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Prodromal dizziness in vestibular neuritis: frequency and clinical implication
  1. H Lee1,2,
  2. B-K Kim3,
  3. H-J Park4,
  4. J-W Koo5,
  5. J-S Kim6
  1. 1
    Department of Neurology, Keimyung University School of Medicine, Daegu, South Korea
  2. 2
    Brain Research Institute, Keimyung University School of Medicine, Daegu, South Korea
  3. 3
    Department of Neurology, College of Medicine, Eulji University, Seoul, South Korea
  4. 4
    Department of Otolaryngology, Head and Neck Surgery, Konkuk University School of Medicine, Seoul, South Korea
  5. 5
    Department of Otorhinolaryngology, Seoul National University Bundang Hospital, Seoul National University College of Medicine, Seongnam, South Korea
  6. 6
    Department of Neurology, Seoul National University Bundang Hospital, Seoul National University College of Medicine, Seongnam, South Korea
  1. Dr H Lee, Department of Neurology, Keimyung University School of Medicine, 194 Dongsan dong, Daegu, 700-712 South Korea; hlee{at}dsmc.or.kr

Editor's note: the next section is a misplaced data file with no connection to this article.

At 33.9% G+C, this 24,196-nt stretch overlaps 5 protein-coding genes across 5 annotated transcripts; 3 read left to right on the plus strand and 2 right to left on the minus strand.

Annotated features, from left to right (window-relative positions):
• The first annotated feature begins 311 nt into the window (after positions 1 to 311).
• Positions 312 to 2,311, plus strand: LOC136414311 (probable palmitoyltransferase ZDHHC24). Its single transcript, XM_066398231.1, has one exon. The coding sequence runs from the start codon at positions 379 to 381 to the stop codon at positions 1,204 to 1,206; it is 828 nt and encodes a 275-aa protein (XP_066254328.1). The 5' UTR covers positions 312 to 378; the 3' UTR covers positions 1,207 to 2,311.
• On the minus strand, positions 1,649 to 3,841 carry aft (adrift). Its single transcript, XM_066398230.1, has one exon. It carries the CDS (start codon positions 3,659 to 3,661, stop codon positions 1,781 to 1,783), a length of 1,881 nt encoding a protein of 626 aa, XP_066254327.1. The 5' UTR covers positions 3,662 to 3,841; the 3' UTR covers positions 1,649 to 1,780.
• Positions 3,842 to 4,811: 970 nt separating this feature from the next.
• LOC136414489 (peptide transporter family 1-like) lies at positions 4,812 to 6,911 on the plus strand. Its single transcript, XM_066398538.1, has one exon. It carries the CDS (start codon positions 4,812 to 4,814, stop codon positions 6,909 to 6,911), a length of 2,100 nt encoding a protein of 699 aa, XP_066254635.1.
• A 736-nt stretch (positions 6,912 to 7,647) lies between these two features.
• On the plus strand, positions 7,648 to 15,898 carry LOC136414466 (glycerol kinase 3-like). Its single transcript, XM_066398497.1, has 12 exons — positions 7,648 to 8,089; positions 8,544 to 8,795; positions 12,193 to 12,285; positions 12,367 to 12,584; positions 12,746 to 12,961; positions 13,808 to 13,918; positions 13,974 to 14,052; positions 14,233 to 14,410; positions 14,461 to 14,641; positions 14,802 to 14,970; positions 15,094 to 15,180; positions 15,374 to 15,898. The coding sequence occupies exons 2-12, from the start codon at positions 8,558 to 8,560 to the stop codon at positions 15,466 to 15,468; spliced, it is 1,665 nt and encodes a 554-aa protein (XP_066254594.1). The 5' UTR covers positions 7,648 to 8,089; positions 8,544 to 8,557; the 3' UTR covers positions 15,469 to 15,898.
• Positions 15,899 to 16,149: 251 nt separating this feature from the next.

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Although vestibular neuritis (VN) usually includes a single attack of prolonged vertigo (lasting more than 1 day), we have previously observed several patients with VN who experienced paroxysmal dizziness prior to onset of the continuous dizziness typical for VN. Since vertebrobasilar territory strokes may also be heralded by recurrent isolated dizziness (usually vertigo), there exists the possibility of diagnostic confusion between VN and stroke-related vertigo. We thus sought to characterise the features of transient dizziness prior to the prolonged vertigo attack of VN.

Methods

From March 2006 to August 2007, 255 consecutive patients with VN were recruited at four dizziness clinics of University Hospital in Korea. All patients met the clinical diagnostic criteria for VN including sudden onset of prolonged vertigo (more than 1 day) with unidirectional, spontaneous, horizontal nystagmus with a torsional component, absence of other auditory or neurological findings, reduced or absent caloric response and no previous history of neuro-otological diseases.1 Asymmetry of vestibular function was calculated using the Jongkees formula, and caloric paresis was defined by a response difference of 25% or more between the ears. Patients with an onset of transient dizziness within 7 days before VN attack were considered to have prodromal dizziness. On admission, all patients were carefully interviewed by authors …

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